LEARNING THE DIAGNOSIS
In 2016, I was blessed to be carrying a baby that was VERY much wanted and that we spent years trying to conceive. I was so excited that the nursery was practically done by the end of the first trimester.
We decided to do an early blood test to find out the gender of our little one, so that I could continue on with my need to prepare everything before this amazing blessing came into our lives. At 15 weeks along, we found out that, in fact, we were expecting a little girl; however, along with that, we received the most earth-shattering news. They told us that she was also likely to have turner syndrome.
I literally cried for two days straight. I can attest that my husband is the strongest man I know, as he held me as I “scream-cried.” After the initial shock of finding out that my little one was not going to be “perfect” in every way, I researched everything I could get my hands on. I had doctors’ appointments at least twice a week.
SEARCHING FOR INFORMATION AND MAKING A DECISION
I scoured the internet to find the very few success stories out there. We needed some kind of hope. At 20 weeks’ gestation, after an echocardiogram and ultrasound of the baby, we found that she was not only facing turner syndrome but also fetal hydrops, a cystic hygroma, and missing chambers of her heart. If she was born alive, she would need heart surgery immediately following birth.
The hospital doctor who came in after our test results changed the game. He suggested that we terminate the pregnancy as her chances of survival were minimal. Terminate? Oh . . . that means abortion, right? We sat there as he explained how the termination procedure was done, and he wrapped it up with a “best of luck to you next time. At least, you know you can get pregnant.”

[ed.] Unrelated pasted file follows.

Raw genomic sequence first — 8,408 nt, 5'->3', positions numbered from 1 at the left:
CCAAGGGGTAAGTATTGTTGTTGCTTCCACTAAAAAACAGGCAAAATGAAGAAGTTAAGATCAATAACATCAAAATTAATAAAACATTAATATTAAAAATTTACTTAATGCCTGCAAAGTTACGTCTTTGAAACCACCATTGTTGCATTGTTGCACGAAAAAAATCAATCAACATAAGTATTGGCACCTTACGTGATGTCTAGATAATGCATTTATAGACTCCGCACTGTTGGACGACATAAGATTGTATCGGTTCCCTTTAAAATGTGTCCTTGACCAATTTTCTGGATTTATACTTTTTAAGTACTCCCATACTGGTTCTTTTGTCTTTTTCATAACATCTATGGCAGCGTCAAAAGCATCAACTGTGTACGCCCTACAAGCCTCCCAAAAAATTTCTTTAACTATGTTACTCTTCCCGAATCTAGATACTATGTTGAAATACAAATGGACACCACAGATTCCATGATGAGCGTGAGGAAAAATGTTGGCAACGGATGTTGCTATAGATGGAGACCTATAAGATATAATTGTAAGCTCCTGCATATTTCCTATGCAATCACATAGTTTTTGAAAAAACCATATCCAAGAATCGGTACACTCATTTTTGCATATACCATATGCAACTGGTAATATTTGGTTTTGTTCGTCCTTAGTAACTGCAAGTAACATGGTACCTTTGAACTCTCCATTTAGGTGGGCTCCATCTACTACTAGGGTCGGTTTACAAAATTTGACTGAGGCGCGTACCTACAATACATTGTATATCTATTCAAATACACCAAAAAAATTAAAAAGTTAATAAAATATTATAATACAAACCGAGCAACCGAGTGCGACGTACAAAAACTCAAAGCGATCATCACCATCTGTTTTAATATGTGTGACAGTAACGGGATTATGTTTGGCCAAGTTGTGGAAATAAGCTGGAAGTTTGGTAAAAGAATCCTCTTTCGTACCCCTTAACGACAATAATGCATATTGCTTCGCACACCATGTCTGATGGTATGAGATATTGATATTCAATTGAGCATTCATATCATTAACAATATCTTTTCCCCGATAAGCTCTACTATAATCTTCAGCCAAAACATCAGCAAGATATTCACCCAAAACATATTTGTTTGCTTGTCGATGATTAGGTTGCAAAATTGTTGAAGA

CHOOSING TO CONTINUE THE PREGNANCY
All of our hope was crushed, but not lost. Moving forward, we leaned on the amazing team of doctors and nurses at our obstetrician’s office. They were beyond encouraging as we chose to continue with the pregnancy, and they all loved the visits they got with baby Jolie twice a week. Yes, they called her by her name!
Another couple of weeks passed, and our team became concerned as my risk for developing mirror syndrome was rising. Mirror syndrome, caused by fetal hydrops, would put me at risk for extreme preeclampsia and even heart failure.
As a result, I was monitored by our doctors every other day, and on the days I did not go in for monitoring, I took my blood pressure at home. If it came to a point of life and death for me, we knew that inducing labor early was an option.
EMBRACING OUR TIME TOGETHER
What I knew for certain was God was making the choices, not me. Jolie’s life was never my decision to take. We just embraced this little girl’s every single day. She got more belly rubs and prayers than you can imagine. She got further in the pregnancy than any doctor predicted. We were told that babies with turner syndrome usually do not make it past the first trimester.
That was even more of the fire that I needed. There was a reason she made it this far. Maybe, she was meant to be born alive and change lives, or maybe, she was going to pass and still change lives. No matter the outcome, we knew her little life would have impact, and it did. She changed my life. She changed the lives of our families and countless friends, too.
SAYING GOODBYE AND NAVIGATING LOSS
At 25 weeks’ gestation, Jolie’s heart gave up. We delivered her peacefully. We held her. We cried for her. We loved her, and we put her to rest in a place where we can bring flowers and read her the book, Blueberry Girl, just as I did with my older two girls.
I promise you, she was very much alive. I felt her kicks. I could see her growing and changing with each ultrasound. I held her body after she was delivered. She existed. She matters. She changed our lives. Human life like hers deserves protection and dignity, and that is what we gave her. We call her our sunshine girl.
WELCOMING BABY BROTHER
Just this past September, I delivered a healthy baby boy at 8lbs, 4oz, at just over 39 weeks.